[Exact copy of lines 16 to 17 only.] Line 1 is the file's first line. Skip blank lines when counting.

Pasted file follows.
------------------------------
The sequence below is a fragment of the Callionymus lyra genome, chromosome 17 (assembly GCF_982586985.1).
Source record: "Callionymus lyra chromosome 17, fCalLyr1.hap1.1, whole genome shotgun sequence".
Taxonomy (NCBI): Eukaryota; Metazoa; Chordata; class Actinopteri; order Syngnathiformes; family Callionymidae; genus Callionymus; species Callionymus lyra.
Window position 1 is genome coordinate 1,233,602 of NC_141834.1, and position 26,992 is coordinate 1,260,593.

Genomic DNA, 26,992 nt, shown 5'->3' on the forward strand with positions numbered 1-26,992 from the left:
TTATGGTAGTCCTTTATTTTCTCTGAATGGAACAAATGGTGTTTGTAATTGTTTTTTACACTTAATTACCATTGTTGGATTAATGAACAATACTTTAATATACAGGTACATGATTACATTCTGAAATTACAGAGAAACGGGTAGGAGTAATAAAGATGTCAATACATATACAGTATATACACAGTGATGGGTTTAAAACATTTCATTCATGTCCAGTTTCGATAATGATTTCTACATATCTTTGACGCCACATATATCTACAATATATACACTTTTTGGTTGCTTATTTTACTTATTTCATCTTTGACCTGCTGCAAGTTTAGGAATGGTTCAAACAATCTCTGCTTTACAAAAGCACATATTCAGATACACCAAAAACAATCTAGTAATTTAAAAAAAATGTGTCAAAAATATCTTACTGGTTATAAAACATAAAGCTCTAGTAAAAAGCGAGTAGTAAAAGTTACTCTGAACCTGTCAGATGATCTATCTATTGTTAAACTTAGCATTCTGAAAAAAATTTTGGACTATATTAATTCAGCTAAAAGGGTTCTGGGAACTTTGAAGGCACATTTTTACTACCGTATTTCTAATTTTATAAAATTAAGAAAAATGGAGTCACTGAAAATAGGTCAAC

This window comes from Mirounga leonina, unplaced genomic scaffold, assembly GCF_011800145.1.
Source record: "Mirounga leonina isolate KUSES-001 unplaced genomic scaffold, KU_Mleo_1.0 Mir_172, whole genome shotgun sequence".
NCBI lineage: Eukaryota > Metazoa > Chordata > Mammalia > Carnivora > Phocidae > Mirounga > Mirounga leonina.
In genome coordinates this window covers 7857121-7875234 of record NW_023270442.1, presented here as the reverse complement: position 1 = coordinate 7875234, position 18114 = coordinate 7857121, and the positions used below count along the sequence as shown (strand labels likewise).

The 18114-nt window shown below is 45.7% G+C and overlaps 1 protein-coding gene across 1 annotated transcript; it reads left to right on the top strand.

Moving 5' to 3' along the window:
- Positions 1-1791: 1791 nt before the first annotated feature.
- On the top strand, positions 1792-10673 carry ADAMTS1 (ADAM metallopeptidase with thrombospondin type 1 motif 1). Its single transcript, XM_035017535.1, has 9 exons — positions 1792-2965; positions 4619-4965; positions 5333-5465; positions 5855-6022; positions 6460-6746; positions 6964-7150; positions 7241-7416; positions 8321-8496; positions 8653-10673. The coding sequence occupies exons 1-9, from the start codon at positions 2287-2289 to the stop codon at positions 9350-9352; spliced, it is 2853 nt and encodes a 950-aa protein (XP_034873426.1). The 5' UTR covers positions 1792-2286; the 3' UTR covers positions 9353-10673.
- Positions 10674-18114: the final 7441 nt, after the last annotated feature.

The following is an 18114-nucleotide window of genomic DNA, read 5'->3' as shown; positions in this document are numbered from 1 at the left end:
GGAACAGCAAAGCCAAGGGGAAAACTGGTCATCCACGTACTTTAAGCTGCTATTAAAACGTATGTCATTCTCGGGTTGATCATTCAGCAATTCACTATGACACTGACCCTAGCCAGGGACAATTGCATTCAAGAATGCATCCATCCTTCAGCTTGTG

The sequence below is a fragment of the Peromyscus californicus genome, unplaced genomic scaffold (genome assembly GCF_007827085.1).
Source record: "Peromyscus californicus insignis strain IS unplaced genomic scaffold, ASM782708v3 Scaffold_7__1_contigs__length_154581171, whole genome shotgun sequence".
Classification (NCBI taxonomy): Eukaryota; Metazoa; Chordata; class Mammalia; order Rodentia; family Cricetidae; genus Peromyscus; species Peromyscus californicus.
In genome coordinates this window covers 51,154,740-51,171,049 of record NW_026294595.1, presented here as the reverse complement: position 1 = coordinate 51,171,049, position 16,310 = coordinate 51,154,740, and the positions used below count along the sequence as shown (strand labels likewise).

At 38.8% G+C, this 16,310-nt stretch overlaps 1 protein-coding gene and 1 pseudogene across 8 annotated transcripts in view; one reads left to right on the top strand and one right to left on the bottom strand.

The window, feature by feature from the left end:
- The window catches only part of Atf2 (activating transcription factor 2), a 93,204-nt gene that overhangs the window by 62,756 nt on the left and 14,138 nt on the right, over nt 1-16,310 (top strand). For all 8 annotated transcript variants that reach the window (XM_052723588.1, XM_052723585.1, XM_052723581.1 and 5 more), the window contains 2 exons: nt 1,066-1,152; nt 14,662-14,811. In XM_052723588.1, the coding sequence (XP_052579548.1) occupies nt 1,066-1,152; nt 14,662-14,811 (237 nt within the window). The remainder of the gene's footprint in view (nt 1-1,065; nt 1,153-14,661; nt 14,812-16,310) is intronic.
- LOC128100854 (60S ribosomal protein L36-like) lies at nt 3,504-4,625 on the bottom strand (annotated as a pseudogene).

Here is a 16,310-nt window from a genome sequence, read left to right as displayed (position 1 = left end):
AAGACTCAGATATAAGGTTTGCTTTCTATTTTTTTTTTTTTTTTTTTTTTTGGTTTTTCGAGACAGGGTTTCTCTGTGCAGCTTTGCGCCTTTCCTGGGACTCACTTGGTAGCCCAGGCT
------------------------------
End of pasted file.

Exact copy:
The following is an 18114-nucleotide window of genomic DNA, read 5'->3' as shown; positions in this document are numbered from 1 at the left end:
GGAACAGCAAAGCCAAGGGGAAAACTGGTCATCCACGTACTTTAAGCTGCTATTAAAACGTATGTCATTCTCGGGTTGATCATTCAGCAATTCACTATGACACTGACCCTAGCCAGGGACAATTGCATTCAAGAATGCATCCATCCTTCAGCTTGTG